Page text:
Tuesday, June 12, 2007

But it won't bring her back

Once upon a time, the British colonial governor, Charles James Napier, happened across suttee, the custom of burning a widow on her dead husband's funeral pyre - a practice sometimes forcibly observed. Told by the locals that it was a religious custom, he famously replied:

Very well. We also have a custom: when men burn a woman alive, we tie a rope around their necks and we hang them. Build your funeral pyre; beside it, my carpenters will build a gallows. You may follow your custom. And then we will follow ours.

Thankfully, some of that spirit still exists today in England. The Swillers are on the case.

Of course, we've all heard of fathers who think that the boyfriend isn't nearly good enough for their little girl. The solution would seem to be to chase off the boyfriend, rather than strangle the daughter, but that's because we are obviously infidels.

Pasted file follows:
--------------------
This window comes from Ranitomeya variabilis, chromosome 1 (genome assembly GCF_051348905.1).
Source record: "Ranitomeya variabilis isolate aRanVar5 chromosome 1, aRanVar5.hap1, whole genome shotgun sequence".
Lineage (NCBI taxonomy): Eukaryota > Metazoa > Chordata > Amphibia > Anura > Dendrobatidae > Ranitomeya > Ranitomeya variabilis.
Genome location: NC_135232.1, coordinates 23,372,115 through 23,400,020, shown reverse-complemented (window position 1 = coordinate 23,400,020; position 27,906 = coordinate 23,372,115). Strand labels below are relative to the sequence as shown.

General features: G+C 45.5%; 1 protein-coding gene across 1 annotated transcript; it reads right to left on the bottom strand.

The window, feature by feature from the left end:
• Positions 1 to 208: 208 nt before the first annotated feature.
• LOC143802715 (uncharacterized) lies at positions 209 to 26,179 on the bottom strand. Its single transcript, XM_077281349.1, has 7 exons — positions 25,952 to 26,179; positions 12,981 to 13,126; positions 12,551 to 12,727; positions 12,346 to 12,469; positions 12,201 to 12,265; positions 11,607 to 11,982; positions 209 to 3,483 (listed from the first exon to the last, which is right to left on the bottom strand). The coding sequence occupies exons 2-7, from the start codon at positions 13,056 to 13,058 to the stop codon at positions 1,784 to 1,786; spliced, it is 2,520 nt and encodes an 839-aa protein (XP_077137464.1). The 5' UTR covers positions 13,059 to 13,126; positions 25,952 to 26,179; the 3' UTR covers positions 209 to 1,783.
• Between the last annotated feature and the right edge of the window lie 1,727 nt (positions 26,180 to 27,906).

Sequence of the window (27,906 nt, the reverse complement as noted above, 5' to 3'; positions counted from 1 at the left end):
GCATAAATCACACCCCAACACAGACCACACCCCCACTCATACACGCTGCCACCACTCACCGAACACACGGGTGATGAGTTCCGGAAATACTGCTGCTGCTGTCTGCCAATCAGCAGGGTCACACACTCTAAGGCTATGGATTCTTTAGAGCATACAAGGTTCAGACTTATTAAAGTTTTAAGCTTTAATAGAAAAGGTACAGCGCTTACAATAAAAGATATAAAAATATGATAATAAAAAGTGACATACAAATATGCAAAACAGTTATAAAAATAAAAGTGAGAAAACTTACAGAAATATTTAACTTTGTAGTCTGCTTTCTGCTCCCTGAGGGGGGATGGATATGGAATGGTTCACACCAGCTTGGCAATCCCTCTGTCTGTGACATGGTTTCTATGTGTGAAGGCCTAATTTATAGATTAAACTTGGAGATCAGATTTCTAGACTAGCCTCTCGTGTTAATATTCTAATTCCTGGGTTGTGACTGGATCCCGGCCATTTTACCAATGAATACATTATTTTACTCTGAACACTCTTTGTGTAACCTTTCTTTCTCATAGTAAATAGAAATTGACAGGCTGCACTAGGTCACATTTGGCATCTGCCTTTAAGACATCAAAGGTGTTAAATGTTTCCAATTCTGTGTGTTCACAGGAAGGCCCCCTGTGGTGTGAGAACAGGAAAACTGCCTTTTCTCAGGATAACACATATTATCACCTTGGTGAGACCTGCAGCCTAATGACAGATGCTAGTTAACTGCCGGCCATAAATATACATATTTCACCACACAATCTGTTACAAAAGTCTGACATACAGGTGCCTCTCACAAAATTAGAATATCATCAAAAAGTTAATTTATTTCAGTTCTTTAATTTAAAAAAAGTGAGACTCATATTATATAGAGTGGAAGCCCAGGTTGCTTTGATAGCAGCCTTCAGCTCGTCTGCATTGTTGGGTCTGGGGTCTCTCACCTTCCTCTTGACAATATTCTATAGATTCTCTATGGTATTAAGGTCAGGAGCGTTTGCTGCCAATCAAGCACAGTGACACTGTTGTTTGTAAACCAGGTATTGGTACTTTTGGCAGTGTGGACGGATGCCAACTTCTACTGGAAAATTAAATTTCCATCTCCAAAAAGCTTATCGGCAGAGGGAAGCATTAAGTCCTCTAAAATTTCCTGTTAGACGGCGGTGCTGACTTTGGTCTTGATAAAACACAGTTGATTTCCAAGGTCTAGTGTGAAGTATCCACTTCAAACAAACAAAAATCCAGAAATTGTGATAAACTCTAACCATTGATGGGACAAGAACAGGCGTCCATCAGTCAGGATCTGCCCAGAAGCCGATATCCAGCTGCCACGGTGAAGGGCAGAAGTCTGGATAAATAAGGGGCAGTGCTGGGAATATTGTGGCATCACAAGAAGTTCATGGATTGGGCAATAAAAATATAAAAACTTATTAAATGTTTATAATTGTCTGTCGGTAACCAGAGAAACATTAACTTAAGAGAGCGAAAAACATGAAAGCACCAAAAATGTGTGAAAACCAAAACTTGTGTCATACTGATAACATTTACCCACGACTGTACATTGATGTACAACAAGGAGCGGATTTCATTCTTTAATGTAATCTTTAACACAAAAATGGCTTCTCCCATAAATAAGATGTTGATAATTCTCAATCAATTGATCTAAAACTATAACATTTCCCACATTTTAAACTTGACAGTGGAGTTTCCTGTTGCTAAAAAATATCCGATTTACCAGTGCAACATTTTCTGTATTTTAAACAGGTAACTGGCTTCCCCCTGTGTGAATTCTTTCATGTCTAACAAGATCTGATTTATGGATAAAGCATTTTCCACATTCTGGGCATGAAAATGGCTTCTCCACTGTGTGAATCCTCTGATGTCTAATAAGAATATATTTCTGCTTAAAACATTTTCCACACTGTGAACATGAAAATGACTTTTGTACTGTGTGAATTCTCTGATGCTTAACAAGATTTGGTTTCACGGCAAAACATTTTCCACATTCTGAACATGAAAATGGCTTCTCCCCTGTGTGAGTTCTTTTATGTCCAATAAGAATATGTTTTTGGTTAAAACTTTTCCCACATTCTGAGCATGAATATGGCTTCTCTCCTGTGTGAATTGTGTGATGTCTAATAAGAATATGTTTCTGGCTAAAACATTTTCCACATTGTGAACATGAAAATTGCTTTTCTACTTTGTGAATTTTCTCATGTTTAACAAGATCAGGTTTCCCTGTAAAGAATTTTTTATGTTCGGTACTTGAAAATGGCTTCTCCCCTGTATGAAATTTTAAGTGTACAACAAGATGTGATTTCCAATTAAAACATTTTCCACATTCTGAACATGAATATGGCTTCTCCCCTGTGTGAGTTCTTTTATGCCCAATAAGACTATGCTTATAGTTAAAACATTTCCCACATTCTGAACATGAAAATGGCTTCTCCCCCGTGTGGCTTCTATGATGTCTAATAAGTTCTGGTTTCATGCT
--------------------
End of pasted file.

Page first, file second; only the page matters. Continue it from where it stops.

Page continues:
At least they actually convicted the heartless sumbitz. This leaves the larger problem - first, that this practice is encouraged by some and permitted by many others; second, that the police turned a deaf ear to her when she presented them evidence that her own murder was in the works. There's talk of busting a couple of the bobbies as well, but more is required.

Suttee was outlawed in 1829; though there are still occasional cases today, the weight of law and public outcry is very strongly against it. Much the same thing happened in our country with slavery, with dueling, and is in the process of happening to smoking in public. A similar change is required when it comes to the barbarity of honor killings. Every time this happens in the West - England, Australia, Germany, the Netherlands - it has to be hammered.

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